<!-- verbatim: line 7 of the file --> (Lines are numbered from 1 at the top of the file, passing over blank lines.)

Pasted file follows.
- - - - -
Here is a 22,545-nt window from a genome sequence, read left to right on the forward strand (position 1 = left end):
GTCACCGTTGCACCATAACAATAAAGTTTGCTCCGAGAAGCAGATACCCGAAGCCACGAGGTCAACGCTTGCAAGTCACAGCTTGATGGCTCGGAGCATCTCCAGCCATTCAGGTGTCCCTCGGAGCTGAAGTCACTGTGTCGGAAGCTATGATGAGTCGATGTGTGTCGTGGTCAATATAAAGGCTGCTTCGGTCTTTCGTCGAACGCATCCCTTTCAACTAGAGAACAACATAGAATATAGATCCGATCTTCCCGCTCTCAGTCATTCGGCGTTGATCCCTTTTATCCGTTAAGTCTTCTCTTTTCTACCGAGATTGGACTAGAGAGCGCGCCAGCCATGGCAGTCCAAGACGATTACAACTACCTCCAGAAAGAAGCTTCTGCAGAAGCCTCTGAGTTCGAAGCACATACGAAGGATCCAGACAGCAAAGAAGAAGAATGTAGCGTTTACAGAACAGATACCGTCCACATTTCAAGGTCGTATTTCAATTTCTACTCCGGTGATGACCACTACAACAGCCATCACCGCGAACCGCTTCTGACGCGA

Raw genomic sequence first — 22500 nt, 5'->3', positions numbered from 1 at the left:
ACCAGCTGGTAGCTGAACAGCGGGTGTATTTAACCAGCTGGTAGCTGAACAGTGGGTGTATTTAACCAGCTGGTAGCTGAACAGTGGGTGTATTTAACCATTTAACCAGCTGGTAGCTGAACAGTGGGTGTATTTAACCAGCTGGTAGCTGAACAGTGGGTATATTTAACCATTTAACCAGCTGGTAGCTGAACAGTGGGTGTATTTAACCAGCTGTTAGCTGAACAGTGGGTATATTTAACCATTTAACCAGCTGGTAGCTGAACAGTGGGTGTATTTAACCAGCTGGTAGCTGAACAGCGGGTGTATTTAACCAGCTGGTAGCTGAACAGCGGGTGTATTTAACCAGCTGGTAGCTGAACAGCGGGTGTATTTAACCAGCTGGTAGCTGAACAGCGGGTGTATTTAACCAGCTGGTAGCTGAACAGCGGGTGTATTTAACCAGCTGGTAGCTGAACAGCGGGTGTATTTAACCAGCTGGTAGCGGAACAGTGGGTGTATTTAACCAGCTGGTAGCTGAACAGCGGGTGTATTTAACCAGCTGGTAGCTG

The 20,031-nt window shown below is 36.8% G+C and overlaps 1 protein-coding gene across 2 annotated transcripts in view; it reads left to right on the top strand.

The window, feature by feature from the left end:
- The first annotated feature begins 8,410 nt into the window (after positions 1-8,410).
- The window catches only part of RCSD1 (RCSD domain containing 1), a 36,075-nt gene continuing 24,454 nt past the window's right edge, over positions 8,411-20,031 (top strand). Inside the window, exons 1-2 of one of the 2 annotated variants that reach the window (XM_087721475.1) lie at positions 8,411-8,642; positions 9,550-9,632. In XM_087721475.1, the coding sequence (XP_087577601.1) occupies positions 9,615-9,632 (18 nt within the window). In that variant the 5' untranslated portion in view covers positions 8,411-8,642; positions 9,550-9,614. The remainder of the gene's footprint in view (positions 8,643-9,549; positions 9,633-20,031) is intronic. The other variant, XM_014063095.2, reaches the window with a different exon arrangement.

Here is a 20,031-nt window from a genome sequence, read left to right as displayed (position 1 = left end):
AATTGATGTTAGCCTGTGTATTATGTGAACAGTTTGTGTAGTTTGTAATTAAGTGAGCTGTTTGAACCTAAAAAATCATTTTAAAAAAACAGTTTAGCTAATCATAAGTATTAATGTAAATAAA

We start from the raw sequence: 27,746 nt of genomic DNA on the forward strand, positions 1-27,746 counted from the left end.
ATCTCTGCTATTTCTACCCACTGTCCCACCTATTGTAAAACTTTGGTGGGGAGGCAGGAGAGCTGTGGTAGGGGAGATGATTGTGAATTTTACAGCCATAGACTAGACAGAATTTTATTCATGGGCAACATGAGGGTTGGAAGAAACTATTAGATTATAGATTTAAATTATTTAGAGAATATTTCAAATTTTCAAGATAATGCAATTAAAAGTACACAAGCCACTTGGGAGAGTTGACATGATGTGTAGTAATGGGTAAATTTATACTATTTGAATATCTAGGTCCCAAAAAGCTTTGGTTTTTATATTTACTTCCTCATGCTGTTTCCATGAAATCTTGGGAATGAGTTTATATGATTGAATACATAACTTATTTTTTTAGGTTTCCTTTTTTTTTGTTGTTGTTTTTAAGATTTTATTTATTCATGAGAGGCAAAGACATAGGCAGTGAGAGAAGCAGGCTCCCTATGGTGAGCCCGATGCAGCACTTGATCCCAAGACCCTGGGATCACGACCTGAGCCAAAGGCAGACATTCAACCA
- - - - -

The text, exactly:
- The first annotated feature begins 8,410 nt into the window (after positions 1-8,410).